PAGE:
Venezuela’s economy had been suffering for far longer than the imposition of sanctions, and most particularly since the crash of world oil prices in 2015. From 2015 until now, Venezuela’s gross domestic product shrank by approximately 40 per cent, from US$554.2 billion to US$331.0 billion. The fall in the value of the bolivar, the local currency, qualifies as hyperinflation, rising from 3,994 per cent in 2014 to 15,000 per cent in 2018.4
The huge loss of income has put deeper stress on an economy that was already hampered, among other things, by domestic price controls, rationing, shortages for important consumer products and a multilevel system of exchange rates that was encouraging capital flight and discouraging investment. All of these measures were introduced over time to mitigate the impact of both public and private spending, domestically and internationally, that exceeded even the once very lucrative oil industry’s ability to generate income. The spending spree that accelerated under Chávez had the corollary of reducing rates of domestic investment, which in turn lowered Venezuela’s ability to generate non-oil domestic income. Rising impoverishment has led to an exodus of an estimated three million people from Venezuela, whose population is currently estimated at 32.8 million.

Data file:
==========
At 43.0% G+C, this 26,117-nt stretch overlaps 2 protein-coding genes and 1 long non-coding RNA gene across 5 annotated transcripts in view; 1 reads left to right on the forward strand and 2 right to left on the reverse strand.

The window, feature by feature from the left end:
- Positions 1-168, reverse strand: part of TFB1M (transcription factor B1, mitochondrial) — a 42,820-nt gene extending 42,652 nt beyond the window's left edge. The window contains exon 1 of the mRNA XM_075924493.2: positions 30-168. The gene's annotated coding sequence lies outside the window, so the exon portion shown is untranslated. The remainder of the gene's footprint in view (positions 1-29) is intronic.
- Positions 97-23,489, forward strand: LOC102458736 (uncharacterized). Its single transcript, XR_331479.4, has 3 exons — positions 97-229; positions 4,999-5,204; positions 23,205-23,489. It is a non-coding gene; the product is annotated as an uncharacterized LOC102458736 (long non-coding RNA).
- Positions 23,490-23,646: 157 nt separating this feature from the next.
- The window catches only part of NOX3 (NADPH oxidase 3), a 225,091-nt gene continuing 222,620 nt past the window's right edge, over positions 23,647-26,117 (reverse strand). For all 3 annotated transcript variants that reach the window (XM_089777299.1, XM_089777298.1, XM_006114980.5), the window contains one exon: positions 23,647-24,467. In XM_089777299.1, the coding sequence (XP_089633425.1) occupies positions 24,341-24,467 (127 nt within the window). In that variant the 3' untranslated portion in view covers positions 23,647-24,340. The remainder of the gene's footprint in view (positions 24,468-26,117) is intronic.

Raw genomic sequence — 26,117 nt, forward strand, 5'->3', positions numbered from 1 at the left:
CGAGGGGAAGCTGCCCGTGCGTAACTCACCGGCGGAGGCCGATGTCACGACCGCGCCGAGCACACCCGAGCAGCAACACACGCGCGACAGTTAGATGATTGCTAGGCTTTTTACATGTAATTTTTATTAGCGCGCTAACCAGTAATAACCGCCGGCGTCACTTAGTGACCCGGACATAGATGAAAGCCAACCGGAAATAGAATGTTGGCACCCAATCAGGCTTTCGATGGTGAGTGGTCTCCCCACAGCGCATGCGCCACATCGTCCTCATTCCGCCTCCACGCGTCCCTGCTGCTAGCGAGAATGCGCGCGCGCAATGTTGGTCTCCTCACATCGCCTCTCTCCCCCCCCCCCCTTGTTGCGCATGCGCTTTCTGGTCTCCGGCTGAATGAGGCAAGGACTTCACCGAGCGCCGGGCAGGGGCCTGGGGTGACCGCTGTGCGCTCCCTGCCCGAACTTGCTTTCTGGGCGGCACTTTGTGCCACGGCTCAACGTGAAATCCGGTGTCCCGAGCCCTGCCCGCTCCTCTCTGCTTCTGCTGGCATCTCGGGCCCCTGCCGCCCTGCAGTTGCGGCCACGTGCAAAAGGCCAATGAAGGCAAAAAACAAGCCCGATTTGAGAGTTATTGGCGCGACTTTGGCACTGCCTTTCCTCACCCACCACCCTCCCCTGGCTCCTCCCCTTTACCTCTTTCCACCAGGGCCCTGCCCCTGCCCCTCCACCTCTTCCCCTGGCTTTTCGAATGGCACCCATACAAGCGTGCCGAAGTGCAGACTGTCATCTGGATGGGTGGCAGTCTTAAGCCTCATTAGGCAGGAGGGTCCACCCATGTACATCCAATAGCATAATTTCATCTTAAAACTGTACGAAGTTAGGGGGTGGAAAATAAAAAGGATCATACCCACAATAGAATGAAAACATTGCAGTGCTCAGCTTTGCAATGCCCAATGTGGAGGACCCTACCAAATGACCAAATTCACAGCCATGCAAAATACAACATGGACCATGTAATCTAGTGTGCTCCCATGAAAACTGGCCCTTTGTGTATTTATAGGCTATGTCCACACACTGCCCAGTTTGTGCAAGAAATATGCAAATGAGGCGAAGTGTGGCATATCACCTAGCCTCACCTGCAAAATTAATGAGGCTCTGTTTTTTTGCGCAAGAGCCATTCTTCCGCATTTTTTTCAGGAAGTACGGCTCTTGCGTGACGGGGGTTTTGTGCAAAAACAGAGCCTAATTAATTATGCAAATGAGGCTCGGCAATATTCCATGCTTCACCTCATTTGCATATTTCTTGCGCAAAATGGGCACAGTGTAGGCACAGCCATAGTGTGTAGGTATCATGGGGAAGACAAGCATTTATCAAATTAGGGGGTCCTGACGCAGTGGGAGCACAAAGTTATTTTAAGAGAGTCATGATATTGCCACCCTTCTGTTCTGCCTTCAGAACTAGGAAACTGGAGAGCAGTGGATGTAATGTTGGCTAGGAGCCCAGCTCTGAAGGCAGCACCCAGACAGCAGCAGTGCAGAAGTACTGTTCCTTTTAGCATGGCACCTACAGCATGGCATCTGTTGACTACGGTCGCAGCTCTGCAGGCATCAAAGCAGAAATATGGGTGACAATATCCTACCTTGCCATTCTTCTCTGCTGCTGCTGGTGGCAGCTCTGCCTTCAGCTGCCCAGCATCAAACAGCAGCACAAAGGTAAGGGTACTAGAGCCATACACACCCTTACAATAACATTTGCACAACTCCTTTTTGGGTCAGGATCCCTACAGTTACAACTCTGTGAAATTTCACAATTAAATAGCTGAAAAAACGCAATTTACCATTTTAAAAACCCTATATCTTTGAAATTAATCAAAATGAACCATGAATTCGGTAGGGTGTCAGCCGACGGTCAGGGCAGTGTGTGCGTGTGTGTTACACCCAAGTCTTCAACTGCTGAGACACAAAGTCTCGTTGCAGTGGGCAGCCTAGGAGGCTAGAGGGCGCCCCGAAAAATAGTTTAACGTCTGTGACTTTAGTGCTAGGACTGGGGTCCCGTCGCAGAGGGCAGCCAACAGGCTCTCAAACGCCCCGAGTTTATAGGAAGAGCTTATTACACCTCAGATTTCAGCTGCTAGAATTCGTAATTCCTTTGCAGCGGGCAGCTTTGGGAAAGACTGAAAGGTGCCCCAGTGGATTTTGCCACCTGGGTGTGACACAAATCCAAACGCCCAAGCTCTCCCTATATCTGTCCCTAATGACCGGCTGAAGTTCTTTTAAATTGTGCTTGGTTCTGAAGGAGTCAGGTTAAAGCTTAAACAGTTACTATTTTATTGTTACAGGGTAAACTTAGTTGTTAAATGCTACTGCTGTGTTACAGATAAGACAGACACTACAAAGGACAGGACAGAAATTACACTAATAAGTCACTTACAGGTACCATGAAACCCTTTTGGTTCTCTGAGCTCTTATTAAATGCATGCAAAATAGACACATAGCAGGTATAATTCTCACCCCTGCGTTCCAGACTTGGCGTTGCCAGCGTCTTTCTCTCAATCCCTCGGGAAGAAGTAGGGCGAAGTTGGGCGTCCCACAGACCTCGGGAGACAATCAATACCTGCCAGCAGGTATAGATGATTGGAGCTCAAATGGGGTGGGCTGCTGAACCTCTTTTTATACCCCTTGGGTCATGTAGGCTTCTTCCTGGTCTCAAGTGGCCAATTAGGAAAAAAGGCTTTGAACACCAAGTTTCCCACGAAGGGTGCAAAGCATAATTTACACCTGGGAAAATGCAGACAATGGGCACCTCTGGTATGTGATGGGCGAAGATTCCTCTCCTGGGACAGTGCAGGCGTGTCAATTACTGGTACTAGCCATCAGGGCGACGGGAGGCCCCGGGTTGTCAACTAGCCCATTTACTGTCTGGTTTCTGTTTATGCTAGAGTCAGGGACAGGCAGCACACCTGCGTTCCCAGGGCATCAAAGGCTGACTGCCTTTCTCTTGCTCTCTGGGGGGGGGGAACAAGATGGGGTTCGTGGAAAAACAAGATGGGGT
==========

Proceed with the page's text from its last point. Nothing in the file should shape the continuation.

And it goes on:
The path forward in Venezuela is confoundingly uncertain. The level of public opposition manifest in the huge demonstrations against the regime has not resulted in any concessions by Maduro’s so far adamant regime. But as of this writing, these demonstrations still appear to have given Guaidó a degree of protection from Maduro’s security apparatus, although his advisers have not been spared. It has been claimed that there are several hundred political prisoners; Maduro’s recently arrested chief of staff has now joined them.
The international support for Guaidó does put a spotlight on any repressive move contemplated against him, although how the international community might react remains uncertain. Despite less-than-veiled references to possible military intervention by the United States, the perils of such a move in a country as large and deeply politically polarized as Venezuela should deter any folly of that nature. Venezuela is not Grenada or Panama – Libya may be a more pertinent example.
What largely peaceful transitions of power have shown us in exemplary cases, such as South Africa, Brazil, Chile, Poland or Spain, is that they must ultimately involve a controlled surrender by the occupants of power. There is yet little sign of this in Venezuela. But Guaidó’s assumption of the presidency, drawing on the authority of the National Assembly, the last remaining democratic institution in the country, provides a mechanism through which Maduro and his supporters can allow their morally bankrupt authority to be dissolved.